Thursday, 21 June 2012

Random observations from India

My first semester at Woodstock School in India is almost over. Here, in no particular order, are some observations on life in India.

Incessant car horns

As I write this every minute or so the peaceful mountain air is punctuated by the sound of a car hooting. This is because hooting is an inherent and normal part of driving in India, as normal as indicating or checking one's rear view mirror (although incidentally those driving disciplines don't get much of a look in here). Drivers basically use the horn as a warning to other drivers as they approach a bend: why bother slowing down when you can just "blow horn", words which emblazon many a truck. I'm always amazed there aren't more accidents on bends as one sees two cars or the numerous scooters approaching one another at breakneck speed, but somehow it seems to work out, and I've yet to see a crash.

Blow horn: Oh OK if you insist. A typical message on an Indian lorry.

Lack of personal space

Personal space as a concept doesn't seem to exist in India. This can be difficult for the westerner, particularly on a train journey, when playing Bollywood movie music at full volume in a crowded carriage is positively encouraged. Or if you try and sit on your own in a park people will come and sit right next to you. I guess many people here have grown up in large families in cramped homes, and personal space is not an option. I guess it highlights how cossetted some of us have become.

Hot work for coolies

Coolies are the men here who carry and transport stuff around on their backs. They deliever anything from shopping to fridges, which make them look like giant ants as they lug items much bigger than their body weight. They work extremely hard and often walk long distances with their heavy loads, which they tie round their heads to help ease the burden. What's depressing is the tip we sometimes give them for the delivery is probably larger than the sum they're paid to do this gruelling job.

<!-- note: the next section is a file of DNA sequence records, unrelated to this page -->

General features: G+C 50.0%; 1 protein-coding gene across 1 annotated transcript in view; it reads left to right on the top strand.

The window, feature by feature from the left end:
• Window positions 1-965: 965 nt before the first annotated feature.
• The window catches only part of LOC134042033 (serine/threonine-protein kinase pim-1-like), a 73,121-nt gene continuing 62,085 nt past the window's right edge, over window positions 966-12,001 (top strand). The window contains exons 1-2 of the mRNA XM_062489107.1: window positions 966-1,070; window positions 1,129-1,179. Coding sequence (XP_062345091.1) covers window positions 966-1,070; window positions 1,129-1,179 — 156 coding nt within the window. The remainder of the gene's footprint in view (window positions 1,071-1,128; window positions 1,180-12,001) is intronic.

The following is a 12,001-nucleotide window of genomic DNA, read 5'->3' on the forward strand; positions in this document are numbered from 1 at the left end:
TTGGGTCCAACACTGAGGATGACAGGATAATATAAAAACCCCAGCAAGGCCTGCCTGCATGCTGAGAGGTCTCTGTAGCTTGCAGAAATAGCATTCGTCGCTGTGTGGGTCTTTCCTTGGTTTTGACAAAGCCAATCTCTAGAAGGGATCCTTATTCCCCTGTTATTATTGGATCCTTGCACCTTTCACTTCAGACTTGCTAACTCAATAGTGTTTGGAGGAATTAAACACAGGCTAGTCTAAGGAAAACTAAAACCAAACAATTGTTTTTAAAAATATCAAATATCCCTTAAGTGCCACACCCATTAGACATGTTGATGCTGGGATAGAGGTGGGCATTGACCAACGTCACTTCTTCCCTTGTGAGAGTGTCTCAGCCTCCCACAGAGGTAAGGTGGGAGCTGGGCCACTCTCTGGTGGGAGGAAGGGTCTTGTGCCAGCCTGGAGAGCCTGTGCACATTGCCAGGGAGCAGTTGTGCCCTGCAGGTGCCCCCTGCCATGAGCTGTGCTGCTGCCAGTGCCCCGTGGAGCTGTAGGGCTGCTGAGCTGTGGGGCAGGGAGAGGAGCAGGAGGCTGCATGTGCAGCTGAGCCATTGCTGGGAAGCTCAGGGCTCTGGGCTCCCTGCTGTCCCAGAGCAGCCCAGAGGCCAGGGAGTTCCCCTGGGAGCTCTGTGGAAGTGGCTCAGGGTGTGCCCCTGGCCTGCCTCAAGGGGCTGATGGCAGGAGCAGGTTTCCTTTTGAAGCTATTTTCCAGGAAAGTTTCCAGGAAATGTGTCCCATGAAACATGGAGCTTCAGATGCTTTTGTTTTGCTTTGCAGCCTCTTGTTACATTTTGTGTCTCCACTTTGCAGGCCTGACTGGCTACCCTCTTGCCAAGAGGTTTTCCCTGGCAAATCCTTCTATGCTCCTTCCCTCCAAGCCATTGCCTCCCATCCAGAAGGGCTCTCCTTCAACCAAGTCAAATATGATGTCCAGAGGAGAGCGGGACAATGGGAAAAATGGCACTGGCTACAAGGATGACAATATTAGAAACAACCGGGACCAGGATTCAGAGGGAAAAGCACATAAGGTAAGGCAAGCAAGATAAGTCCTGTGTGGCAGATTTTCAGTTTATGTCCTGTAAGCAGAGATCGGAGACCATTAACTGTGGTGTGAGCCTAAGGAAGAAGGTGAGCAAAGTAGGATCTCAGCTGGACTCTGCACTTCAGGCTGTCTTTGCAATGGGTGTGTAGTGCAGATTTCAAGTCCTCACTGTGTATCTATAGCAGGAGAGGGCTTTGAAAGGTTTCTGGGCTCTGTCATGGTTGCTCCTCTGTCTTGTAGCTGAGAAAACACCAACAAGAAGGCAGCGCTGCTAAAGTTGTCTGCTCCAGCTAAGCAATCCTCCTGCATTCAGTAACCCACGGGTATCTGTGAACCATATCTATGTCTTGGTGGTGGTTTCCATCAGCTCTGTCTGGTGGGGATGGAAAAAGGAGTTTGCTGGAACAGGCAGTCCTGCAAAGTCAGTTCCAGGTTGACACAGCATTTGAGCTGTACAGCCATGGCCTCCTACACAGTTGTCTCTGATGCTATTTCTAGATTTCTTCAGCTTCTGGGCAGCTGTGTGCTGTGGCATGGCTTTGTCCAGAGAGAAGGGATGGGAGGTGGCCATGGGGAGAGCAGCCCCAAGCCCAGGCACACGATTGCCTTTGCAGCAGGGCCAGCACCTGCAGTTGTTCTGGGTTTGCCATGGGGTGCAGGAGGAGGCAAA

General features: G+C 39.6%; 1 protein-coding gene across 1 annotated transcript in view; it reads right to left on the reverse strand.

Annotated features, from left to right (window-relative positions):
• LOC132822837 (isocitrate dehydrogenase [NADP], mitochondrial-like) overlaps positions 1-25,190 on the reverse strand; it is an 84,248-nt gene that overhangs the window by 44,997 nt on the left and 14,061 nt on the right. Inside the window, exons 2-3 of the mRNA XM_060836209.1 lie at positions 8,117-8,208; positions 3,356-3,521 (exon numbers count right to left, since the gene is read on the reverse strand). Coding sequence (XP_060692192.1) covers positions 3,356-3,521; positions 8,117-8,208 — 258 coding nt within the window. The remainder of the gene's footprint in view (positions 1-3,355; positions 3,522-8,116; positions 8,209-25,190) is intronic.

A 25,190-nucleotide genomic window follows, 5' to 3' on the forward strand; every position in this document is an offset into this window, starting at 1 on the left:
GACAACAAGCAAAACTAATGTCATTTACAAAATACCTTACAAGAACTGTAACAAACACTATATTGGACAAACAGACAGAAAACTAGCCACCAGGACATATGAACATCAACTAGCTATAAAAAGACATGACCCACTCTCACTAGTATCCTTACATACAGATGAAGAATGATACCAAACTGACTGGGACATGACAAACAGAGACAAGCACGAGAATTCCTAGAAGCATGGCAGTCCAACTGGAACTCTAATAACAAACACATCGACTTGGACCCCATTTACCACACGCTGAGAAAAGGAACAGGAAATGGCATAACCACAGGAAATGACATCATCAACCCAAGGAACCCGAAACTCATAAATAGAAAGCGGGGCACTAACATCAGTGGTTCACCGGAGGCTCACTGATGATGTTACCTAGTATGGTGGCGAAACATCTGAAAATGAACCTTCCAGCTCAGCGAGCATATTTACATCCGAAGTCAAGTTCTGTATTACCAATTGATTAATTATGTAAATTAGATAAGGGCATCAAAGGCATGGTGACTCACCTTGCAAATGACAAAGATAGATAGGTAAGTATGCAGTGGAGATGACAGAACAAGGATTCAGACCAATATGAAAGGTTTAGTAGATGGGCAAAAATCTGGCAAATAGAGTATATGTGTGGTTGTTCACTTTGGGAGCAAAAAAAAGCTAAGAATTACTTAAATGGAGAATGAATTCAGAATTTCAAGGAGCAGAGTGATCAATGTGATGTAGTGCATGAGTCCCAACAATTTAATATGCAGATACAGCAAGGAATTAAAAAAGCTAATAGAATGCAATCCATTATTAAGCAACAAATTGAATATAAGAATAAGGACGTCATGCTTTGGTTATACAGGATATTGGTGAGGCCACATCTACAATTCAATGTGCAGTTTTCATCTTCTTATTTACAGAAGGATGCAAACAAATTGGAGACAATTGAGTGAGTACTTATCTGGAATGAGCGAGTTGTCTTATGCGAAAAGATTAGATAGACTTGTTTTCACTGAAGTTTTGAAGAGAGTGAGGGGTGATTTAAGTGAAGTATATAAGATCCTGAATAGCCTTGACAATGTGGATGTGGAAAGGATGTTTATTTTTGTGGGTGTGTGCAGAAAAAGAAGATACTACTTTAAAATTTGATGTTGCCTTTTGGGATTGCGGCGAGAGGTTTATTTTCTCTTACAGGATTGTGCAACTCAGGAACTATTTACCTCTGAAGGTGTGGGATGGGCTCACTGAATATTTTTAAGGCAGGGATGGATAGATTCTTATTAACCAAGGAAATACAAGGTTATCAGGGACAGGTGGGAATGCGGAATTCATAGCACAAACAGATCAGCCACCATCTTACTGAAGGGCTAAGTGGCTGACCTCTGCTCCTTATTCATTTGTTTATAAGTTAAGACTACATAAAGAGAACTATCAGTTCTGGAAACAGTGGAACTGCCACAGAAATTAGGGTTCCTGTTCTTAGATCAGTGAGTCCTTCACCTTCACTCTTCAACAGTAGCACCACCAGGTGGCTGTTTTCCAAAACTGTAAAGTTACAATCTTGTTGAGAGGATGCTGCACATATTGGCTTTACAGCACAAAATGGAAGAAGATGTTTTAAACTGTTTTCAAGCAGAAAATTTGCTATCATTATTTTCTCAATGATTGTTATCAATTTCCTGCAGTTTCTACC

Workmen watching on

It's felt like we've lived on a building site this semester as work has gone on for months in our garden. Most days we have a team of workmen turn up to shift earth from one side of the house to the other; then the next day they come back and move it back to where it was before. What I've noticed is that while one or two guys do some work, there will always be another two, three, four or five men just looking on (see photo below for example). This seems to be the case in the majority of labouring situations I've seen. Why work when you can watch on?

Workmen ratio of 2:5 of those working:sitting around

Doesn't matter if you're brown or white

There are adverts everywhere for skin whitening cream; it seems many Indians want to be whiter as lighter skin is considered more attractive. Meanwhile us white folk always want to be browner. Funny eh, and somewhat tragic none of us are happy in the skin we are in.

Cheeky monkeys

I rang my sister the other day and she was paying a fortune to take her family to Colchester Zoo. Here we don't need to pay for the wildlife, most days we see rhesus and langur monkeys on the way in to work. They are often very cheeky monkeys, trying to steal food and even swimming in the school pool. Contrary to my wife's advice, I try and stand up to the monkeys if they are being aggressive, insisting we assert the natural order of man versus beast. So far this policy seems to be working, and hopefully I won't get beaten up by a marauding monkey anytime soon.

I'm heading back to Blighty soon so this'll be my last blog for a while. All the very best, look after yourselves, and take great care. Edster

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